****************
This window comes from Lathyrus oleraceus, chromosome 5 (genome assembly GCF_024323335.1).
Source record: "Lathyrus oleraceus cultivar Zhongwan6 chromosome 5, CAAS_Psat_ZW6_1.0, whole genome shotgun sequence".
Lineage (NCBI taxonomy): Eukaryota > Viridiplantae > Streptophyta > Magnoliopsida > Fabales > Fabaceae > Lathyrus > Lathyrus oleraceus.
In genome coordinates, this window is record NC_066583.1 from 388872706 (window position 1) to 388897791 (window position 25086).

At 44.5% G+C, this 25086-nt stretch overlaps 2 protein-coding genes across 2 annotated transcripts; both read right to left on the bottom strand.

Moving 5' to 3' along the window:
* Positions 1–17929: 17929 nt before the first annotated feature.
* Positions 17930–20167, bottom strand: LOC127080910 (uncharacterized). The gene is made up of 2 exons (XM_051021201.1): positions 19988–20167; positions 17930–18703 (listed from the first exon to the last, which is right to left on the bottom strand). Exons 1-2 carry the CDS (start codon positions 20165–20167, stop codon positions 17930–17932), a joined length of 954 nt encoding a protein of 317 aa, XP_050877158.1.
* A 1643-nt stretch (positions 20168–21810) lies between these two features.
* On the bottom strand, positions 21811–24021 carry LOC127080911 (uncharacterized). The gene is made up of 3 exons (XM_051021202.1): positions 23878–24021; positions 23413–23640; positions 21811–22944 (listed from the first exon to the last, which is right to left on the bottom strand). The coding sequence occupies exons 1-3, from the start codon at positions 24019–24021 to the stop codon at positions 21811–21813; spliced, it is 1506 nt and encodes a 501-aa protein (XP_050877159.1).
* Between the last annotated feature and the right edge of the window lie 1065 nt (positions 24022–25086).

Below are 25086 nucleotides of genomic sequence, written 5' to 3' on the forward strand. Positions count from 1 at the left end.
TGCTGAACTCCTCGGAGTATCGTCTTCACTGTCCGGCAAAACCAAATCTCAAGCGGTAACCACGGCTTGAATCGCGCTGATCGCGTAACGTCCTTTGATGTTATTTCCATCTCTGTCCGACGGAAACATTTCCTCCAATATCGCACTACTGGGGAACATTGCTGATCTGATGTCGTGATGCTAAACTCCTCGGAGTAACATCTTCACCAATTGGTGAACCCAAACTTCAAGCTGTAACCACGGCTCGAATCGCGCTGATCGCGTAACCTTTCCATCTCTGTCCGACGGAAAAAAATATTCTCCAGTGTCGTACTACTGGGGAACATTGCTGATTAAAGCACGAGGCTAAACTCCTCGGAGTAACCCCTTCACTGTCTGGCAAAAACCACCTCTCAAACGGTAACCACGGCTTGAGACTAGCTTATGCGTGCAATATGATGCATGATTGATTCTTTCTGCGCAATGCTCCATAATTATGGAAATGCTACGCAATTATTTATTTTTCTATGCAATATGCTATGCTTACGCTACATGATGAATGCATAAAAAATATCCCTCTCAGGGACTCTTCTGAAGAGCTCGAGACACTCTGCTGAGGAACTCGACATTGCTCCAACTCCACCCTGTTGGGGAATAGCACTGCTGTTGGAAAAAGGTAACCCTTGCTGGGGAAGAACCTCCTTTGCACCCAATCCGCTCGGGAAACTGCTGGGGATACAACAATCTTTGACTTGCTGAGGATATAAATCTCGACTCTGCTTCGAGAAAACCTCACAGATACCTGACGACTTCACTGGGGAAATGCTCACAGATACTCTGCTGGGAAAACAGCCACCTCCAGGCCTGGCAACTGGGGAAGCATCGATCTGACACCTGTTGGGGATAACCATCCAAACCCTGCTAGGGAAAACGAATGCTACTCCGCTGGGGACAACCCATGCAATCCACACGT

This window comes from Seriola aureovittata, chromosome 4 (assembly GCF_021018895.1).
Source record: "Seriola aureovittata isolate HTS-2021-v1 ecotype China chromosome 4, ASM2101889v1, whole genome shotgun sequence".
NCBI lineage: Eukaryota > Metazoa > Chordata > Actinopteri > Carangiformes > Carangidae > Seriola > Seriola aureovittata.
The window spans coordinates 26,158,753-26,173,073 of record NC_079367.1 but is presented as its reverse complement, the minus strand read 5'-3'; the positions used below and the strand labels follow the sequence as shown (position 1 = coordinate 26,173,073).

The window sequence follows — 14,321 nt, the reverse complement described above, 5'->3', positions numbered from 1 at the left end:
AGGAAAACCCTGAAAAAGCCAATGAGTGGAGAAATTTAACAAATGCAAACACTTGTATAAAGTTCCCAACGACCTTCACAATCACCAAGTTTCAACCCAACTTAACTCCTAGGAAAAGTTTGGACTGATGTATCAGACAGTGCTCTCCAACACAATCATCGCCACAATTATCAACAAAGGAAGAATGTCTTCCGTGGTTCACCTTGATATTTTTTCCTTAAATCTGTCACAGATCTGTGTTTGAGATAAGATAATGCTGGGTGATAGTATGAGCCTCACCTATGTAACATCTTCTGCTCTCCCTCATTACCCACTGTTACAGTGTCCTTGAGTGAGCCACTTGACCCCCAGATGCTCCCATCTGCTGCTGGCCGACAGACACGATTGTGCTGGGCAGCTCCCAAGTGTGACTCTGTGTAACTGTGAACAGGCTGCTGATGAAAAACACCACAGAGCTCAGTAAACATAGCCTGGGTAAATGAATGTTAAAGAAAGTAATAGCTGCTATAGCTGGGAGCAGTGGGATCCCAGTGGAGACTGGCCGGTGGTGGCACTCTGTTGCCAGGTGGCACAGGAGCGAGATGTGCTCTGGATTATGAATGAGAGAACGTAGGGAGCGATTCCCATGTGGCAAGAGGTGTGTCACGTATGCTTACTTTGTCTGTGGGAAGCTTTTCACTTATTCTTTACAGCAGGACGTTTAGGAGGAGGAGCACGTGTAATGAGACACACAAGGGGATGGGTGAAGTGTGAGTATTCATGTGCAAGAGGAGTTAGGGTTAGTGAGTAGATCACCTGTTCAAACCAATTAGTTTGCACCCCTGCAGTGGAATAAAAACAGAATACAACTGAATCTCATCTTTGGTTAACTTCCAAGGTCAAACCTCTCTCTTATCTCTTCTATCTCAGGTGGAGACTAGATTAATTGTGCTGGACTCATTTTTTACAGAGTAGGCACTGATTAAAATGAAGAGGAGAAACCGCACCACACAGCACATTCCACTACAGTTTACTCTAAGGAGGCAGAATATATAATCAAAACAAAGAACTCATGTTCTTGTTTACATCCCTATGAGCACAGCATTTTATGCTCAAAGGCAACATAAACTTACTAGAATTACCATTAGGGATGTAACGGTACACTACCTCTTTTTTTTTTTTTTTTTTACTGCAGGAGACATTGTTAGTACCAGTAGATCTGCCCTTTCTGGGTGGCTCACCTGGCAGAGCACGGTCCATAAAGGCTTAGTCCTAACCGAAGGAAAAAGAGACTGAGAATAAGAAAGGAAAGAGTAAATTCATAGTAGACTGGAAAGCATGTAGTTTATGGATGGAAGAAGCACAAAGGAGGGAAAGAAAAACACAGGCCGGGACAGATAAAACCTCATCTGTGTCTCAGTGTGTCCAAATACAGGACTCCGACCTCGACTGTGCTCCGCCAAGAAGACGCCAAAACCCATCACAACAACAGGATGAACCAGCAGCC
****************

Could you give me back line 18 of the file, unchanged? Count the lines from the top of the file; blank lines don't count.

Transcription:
The window sequence follows — 14,321 nt, the reverse complement described above, 5'->3', positions numbered from 1 at the left end: